The Washington State Lake Protection Association is opposing these bills on the grounds that sea lettuce is merely a nuisance, not a public-health threat comparable to algae growth in freshwater. I have updated FCA’s “white paper,” to emphasize Fauntleroy’s experience with hydrogen sulfide from rotting sea lettuce and included data from air-quality studies here. While lake advocates understandably don’t want to lose some of their funding, their position is ill-informed.
If you have a personal story to tell about “the stench” at its worst on a hot summer day in Fauntleroy, please send a quick e-mail to the committee chairmen:
House Agriculture and Natural Resources Committee
Rep. Brian Blake, chairman
Senate Environment, Water, and Energy Committee
Sen. Phil Rockefeller, chairman
Send a copy of your e-mail to Rep. Nelson at
apps.leg.wa.gov/memberemail/MailForm.aspx?Chamber=H&District=34&Position=2 (corrected from original publication)
For more information, please e-mail Judy_Pickens@msn.com
ADDED 1:53 PM: Since there seems to be an intense amount of interest in this, we’ve also uploaded the “white paper” mentioned above, which explains that this goes beyond what you might assume is a smelly natural phenomenon. Read it here.
Highlights from the WSB West Seattle Events calendar:
CHOCOLATE – “IT DOES THE BODY GOOD”: Really! At 2 pm, Emily Gonzalez, ND, will explain, at Pharmaca (WSB sponsor) in The Junction.
RELAY: 6:30 pm at Salty’s, you’re invited to the American Cancer Society Relay For Life of West Seattle Kickoff Party – looking ahead to the summertime event that combines fun with raising anti-cancer money and awareness. (More at westseattlerelay.org)
TRAILS: Tonight’s your night to help make Fauntleroy more walkable – and help design public art, as well as helping choose sites for wayfinding kiosks. It’s a community meeting with the West Seattle Trails Alliance, 6:30 pm at Fauntleroy Church.
ADDED WEDNESDAY AFTERNOON: Also happening tonight – opening night for West Seattle Montessori‘s (WSB sponsor) production of “Willy Wonka and the Chocolate Factory,” 7 pm, West Seattle High School Theater, tickets $6. If you don’t see this in time – it’s playing tomorrow (Thursday) night too!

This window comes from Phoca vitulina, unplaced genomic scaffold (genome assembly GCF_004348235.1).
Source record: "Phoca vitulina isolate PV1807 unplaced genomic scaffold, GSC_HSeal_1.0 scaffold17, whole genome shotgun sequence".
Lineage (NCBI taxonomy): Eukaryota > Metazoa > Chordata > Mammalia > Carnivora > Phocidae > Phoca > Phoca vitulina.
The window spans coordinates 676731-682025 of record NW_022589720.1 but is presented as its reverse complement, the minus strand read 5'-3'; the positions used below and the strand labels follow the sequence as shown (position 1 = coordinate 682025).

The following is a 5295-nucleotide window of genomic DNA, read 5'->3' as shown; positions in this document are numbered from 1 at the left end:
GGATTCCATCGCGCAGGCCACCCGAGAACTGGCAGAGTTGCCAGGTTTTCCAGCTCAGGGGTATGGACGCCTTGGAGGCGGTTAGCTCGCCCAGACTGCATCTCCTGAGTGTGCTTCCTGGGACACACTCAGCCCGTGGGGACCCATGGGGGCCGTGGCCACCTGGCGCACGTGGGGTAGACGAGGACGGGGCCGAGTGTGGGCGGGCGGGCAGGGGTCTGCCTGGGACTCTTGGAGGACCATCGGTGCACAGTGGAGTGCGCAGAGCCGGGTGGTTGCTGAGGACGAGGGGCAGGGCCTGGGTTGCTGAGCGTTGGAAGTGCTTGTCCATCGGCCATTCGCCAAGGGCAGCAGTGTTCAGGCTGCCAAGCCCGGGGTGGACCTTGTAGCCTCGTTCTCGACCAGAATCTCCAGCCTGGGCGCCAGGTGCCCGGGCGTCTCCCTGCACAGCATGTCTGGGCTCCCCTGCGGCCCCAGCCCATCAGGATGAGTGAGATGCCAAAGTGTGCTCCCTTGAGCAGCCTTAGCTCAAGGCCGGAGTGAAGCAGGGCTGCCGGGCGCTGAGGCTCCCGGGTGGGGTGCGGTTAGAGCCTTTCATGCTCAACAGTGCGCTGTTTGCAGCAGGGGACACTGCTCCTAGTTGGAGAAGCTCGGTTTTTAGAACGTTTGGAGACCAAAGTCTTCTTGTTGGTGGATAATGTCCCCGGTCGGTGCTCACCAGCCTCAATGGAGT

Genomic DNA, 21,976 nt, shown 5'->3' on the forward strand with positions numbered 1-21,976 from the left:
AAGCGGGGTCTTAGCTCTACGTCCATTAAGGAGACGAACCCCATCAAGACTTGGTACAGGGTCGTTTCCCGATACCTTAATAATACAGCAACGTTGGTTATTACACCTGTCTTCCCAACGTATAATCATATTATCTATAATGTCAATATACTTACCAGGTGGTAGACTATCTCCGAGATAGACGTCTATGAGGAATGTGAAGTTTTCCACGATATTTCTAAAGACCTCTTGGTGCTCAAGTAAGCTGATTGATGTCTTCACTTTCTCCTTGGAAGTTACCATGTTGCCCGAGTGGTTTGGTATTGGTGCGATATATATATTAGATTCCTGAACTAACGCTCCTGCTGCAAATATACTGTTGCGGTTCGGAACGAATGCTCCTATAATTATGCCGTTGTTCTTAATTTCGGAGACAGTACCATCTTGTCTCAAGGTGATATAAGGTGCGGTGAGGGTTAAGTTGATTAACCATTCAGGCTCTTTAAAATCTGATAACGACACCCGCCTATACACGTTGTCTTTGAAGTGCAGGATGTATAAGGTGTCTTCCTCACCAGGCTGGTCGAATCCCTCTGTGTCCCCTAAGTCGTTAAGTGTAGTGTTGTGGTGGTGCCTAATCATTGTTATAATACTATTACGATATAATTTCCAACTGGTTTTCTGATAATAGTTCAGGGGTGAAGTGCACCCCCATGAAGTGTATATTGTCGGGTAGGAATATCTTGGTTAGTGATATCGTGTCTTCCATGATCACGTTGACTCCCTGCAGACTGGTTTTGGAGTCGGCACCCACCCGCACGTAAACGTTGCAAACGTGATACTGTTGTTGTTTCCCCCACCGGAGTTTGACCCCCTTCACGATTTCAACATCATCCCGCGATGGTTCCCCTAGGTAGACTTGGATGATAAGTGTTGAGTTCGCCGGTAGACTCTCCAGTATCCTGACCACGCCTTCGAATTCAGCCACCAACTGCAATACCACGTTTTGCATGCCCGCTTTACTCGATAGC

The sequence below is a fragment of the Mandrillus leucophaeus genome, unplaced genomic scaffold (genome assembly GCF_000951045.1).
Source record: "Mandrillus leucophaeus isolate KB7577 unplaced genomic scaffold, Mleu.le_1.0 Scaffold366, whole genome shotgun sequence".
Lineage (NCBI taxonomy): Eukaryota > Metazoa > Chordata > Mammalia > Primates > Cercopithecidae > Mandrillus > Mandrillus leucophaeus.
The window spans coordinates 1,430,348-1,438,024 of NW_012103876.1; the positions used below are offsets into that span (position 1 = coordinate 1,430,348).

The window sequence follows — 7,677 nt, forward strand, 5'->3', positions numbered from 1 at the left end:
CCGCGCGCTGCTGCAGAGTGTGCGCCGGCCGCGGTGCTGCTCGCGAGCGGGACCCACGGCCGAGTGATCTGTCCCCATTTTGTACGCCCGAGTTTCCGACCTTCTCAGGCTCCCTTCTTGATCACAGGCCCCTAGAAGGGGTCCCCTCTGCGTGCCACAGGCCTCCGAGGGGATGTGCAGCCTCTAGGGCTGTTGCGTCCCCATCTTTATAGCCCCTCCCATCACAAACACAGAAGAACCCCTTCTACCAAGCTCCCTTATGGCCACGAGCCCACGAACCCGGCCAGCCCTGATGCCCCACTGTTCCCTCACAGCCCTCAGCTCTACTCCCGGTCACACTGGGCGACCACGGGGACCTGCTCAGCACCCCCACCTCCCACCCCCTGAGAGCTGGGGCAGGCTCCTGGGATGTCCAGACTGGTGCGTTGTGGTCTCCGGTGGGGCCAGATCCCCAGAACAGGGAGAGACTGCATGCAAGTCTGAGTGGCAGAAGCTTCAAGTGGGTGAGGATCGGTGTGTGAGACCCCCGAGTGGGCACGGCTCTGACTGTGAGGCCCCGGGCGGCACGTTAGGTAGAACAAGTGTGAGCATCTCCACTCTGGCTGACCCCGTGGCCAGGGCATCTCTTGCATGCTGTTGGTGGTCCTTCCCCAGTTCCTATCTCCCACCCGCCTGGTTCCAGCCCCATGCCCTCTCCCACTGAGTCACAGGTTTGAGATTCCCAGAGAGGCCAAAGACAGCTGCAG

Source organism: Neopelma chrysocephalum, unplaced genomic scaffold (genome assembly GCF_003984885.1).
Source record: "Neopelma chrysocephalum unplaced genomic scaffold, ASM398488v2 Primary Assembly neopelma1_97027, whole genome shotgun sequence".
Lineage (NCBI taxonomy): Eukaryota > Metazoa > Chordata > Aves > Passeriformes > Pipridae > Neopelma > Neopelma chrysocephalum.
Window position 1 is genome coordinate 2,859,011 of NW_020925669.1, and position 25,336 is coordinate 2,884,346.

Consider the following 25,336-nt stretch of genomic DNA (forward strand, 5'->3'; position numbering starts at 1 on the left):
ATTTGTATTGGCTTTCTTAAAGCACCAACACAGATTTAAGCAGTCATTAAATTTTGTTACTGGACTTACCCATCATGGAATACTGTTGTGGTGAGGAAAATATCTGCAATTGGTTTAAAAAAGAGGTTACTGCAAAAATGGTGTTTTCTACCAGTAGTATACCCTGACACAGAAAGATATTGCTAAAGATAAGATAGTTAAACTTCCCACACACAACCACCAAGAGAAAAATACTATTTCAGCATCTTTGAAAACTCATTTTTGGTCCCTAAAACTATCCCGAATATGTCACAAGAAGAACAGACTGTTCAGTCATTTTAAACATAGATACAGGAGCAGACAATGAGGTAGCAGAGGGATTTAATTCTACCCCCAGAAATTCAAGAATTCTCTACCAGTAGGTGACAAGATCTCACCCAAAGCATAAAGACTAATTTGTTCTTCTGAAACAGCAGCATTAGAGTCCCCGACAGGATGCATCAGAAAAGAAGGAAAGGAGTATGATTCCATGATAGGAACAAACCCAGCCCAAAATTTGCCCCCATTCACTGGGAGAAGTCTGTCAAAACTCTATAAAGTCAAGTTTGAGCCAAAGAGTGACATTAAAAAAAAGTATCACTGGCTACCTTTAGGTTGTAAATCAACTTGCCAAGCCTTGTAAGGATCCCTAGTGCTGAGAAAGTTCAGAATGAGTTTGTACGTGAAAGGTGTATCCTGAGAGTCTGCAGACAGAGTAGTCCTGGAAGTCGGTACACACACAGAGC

From tonight’s Fauntleroy Community Association board meeting: FCA leaders are ready for next week’s big neighborhood meeting, with three key items highlighting the agenda — the latest on the Fauntleroy Schoolhouse purchase, emergency-preparedness information from SNAP (Seattle Neighborhoods Actively Prepare), and the status of the Washington State Ferries Long-Range Plan (which no longer calls for a Fauntleroy dock expansion, as we first reported Jan. 31st, but still calls for Southworth traffic to continue through Fauntleroy TFN). Information also will be available on the Alaskan Way Viaduct replacement proposal’s status, The Kenney‘s redevelopment project, and the Fauntleroy Way “rechannelization” plan, among other community issues; the community gathering starts at 6:30 pm Wednesday 2/18 in the Fauntleroy Church Fellowship Hall, with presentations scheduled to start just after 7 pm. More toplines from tonight’s meeting, ahead:Read More
ORIGINAL 12:06 AM REPORT: Have received several notes about a helicopter circling in south West Seattle – and a report that it’s related to a King County Sheriff’s Office search in northwest Shorewood. Nothing obvious on the scanner yet but we’re checking. Reports so far have come from 35th and Roxbury, near Westwood Village, and Arbor Heights, so far. (Aside – when you hear a helicopter at this hour, it’s 90% likely it’s Guardian One, the law-enforcement helicopter that belongs to the county but also assists various city jurisdictions sometimes; TV-news helicopters do not fly at this hour unless it’s a gigantic story for which a pilot has been called in.) 12:16 AM: One comment from Arbor Heights mentions police on the ground in their neighborhood. 12:48 AM: Several neighbors report the helicopter has stopped. If we don’t succeed in getting official information tonight, we will seek it out first thing in the morning and publish an update soon as we get it. 2:10 AM UPDATE: Lt. Ron Smith at the Southwest Precinct provides the details: It involved a stolen car; three suspects were arrested after a search involving not only the King County Guardian One helicopter but also Seattle Police K-9, Seattle Police ACT team, and SPD patrol officers.